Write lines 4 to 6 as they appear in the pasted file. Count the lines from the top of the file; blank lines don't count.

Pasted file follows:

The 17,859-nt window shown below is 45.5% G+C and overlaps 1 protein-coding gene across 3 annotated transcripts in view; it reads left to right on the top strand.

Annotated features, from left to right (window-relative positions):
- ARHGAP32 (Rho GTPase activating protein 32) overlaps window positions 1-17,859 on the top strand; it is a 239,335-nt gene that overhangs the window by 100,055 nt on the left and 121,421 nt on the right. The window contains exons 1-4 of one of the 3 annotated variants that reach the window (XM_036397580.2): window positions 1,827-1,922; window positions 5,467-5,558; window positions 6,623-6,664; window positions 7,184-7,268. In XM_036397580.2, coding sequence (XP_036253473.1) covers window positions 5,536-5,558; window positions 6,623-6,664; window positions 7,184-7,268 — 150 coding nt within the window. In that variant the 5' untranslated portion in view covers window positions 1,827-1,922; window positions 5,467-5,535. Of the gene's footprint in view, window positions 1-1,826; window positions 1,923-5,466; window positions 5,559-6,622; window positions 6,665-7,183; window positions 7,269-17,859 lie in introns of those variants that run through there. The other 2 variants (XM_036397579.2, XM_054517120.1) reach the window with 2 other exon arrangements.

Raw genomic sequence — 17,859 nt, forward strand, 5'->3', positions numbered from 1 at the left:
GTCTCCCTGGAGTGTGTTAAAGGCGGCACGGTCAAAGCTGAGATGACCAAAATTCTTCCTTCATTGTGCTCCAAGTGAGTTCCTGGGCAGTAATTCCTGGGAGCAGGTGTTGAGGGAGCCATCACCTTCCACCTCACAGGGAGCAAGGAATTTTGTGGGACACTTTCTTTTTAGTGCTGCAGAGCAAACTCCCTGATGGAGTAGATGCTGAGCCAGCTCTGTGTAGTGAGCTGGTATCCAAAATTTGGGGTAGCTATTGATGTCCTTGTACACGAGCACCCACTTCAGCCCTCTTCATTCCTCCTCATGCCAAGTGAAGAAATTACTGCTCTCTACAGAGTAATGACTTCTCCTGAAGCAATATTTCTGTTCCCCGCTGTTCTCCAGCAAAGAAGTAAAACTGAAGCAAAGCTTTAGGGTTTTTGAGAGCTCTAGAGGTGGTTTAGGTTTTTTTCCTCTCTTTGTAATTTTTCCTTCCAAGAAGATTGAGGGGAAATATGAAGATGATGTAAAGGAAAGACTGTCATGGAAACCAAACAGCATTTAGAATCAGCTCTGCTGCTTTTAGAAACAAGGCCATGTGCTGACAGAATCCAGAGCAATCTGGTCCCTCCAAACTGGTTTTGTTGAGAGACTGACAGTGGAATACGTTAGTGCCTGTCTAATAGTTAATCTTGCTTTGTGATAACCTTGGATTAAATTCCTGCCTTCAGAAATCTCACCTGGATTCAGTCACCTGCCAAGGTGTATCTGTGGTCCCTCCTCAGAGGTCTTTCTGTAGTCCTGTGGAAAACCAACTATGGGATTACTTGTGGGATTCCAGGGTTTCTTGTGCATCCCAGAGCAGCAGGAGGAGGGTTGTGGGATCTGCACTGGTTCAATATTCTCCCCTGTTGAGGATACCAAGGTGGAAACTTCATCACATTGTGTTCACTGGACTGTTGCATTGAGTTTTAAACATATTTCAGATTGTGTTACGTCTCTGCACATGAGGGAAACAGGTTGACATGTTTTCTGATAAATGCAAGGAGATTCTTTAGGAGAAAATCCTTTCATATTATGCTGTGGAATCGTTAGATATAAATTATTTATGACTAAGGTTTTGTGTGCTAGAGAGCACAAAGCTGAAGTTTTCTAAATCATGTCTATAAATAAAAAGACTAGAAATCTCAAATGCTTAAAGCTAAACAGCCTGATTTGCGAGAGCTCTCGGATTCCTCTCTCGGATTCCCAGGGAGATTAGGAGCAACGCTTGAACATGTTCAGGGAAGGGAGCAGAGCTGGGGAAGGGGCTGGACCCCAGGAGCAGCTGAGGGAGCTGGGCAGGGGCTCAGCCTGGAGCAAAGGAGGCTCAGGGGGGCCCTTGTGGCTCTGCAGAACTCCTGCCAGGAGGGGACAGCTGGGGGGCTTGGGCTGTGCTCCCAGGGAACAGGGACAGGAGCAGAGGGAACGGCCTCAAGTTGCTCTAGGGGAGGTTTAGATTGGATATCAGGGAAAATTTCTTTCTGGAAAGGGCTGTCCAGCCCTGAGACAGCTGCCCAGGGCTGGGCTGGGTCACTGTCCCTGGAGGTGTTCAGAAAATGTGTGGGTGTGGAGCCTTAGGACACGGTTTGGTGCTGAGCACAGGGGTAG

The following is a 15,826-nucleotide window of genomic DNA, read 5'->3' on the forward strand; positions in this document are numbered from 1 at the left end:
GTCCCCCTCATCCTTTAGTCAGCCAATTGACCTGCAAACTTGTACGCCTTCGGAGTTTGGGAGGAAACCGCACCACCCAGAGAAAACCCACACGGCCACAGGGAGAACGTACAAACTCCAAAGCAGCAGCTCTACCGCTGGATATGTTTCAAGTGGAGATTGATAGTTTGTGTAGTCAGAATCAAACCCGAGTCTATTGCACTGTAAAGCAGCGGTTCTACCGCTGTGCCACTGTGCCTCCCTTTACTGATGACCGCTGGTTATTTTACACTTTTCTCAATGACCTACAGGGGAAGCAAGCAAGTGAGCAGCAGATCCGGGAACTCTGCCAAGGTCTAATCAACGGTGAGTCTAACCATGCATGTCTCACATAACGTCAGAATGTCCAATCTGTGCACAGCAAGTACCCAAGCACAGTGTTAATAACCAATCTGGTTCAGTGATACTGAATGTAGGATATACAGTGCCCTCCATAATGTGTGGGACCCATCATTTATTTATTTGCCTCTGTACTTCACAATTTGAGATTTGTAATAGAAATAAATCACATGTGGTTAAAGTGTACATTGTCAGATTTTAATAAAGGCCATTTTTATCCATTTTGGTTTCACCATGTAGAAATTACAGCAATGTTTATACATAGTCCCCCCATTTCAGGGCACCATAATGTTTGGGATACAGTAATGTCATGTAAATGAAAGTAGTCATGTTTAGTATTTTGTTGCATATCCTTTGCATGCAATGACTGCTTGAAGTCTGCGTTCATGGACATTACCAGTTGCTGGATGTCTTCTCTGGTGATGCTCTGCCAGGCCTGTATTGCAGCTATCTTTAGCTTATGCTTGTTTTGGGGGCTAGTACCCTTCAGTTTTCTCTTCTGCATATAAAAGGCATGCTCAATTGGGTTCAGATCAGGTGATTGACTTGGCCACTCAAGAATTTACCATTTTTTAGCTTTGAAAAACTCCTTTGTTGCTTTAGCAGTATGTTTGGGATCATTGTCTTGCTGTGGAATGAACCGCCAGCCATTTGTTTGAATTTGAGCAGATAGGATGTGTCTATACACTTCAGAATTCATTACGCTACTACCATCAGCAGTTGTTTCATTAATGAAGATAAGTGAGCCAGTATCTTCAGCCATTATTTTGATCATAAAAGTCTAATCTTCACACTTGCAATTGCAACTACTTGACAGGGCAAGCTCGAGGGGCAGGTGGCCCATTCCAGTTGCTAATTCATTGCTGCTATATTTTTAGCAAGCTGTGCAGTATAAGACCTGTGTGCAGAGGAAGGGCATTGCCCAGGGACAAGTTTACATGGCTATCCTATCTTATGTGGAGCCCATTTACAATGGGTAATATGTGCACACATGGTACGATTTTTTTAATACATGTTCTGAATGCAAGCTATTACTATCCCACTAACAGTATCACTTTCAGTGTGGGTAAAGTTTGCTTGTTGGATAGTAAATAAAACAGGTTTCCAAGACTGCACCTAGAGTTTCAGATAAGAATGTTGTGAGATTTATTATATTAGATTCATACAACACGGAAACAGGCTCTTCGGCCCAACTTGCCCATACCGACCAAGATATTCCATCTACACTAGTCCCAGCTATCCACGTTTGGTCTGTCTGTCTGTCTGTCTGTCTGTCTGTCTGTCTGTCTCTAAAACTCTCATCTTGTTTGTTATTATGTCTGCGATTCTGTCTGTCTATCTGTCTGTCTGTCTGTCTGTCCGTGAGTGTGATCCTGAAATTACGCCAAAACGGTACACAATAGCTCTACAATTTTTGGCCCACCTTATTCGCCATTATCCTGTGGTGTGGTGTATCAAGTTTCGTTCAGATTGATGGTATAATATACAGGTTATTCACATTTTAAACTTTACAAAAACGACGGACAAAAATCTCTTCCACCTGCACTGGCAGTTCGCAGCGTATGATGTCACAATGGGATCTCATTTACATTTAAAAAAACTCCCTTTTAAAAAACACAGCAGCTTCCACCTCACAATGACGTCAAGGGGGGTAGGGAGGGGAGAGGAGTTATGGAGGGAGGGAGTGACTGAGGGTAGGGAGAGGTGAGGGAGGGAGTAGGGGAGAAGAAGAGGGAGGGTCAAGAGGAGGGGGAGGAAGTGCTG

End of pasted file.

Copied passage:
Raw genomic sequence — 17,859 nt, forward strand, 5'->3', positions numbered from 1 at the left:
GTCTCCCTGGAGTGTGTTAAAGGCGGCACGGTCAAAGCTGAGATGACCAAAATTCTTCCTTCATTGTGCTCCAAGTGAGTTCCTGGGCAGTAATTCCTGGGAGCAGGTGTTGAGGGAGCCATCACCTTCCACCTCACAGGGAGCAAGGAATTTTGTGGGACACTTTCTTTTTAGTGCTGCAGAGCAAACTCCCTGATGGAGTAGATGCTGAGCCAGCTCTGTGTAGTGAGCTGGTATCCAAAATTTGGGGTAGCTATTGATGTCCTTGTACACGAGCACCCACTTCAGCCCTCTTCATTCCTCCTCATGCCAAGTGAAGAAATTACTGCTCTCTACAGAGTAATGACTTCTCCTGAAGCAATATTTCTGTTCCCCGCTGTTCTCCAGCAAAGAAGTAAAACTGAAGCAAAGCTTTAGGGTTTTTGAGAGCTCTAGAGGTGGTTTAGGTTTTTTTCCTCTCTTTGTAATTTTTCCTTCCAAGAAGATTGAGGGGAAATATGAAGATGATGTAAAGGAAAGACTGTCATGGAAACCAAACAGCATTTAGAATCAGCTCTGCTGCTTTTAGAAACAAGGCCATGTGCTGACAGAATCCAGAGCAATCTGGTCCCTCCAAACTGGTTTTGTTGAGAGACTGACAGTGGAATACGTTAGTGCCTGTCTAATAGTTAATCTTGCTTTGTGATAACCTTGGATTAAATTCCTGCCTTCAGAAATCTCACCTGGATTCAGTCACCTGCCAAGGTGTATCTGTGGTCCCTCCTCAGAGGTCTTTCTGTAGTCCTGTGGAAAACCAACTATGGGATTACTTGTGGGATTCCAGGGTTTCTTGTGCATCCCAGAGCAGCAGGAGGAGGGTTGTGGGATCTGCACTGGTTCAATATTCTCCCCTGTTGAGGATACCAAGGTGGAAACTTCATCACATTGTGTTCACTGGACTGTTGCATTGAGTTTTAAACATATTTCAGATTGTGTTACGTCTCTGCACATGAGGGAAACAGGTTGACATGTTTTCTGATAAATGCAAGGAGATTCTTTAGGAGAAAATCCTTTCATATTATGCTGTGGAATCGTTAGATATAAATTATTTATGACTAAGGTTTTGTGTGCTAGAGAGCACAAAGCTGAAGTTTTCTAAATCATGTCTATAAATAAAAAGACTAGAAATCTCAAATGCTTAAAGCTAAACAGCCTGATTTGCGAGAGCTCTCGGATTCCTCTCTCGGATTCCCAGGGAGATTAGGAGCAACGCTTGAACATGTTCAGGGAAGGGAGCAGAGCTGGGGAAGGGGCTGGACCCCAGGAGCAGCTGAGGGAGCTGGGCAGGGGCTCAGCCTGGAGCAAAGGAGGCTCAGGGGGGCCCTTGTGGCTCTGCAGAACTCCTGCCAGGAGGGGACAGCTGGGGGGCTTGGGCTGTGCTCCCAGGGAACAGGGACAGGAGCAGAGGGAACGGCCTCAAGTTGCTCTAGGGGAGGTTTAGATTGGATATCAGGGAAAATTTCTTTCTGGAAAGGGCTGTCCAGCCCTGAGACAGCTGCCCAGGGCTGGGCTGGGTCACTGTCCCTGGAGGTGTTCAGAAAATGTGTGGGTGTGGAGCCTTAGGACACGGTTTGGTGCTGAGCACAGGGGTAG

The following is a 15,826-nucleotide window of genomic DNA, read 5'->3' on the forward strand; positions in this document are numbered from 1 at the left end: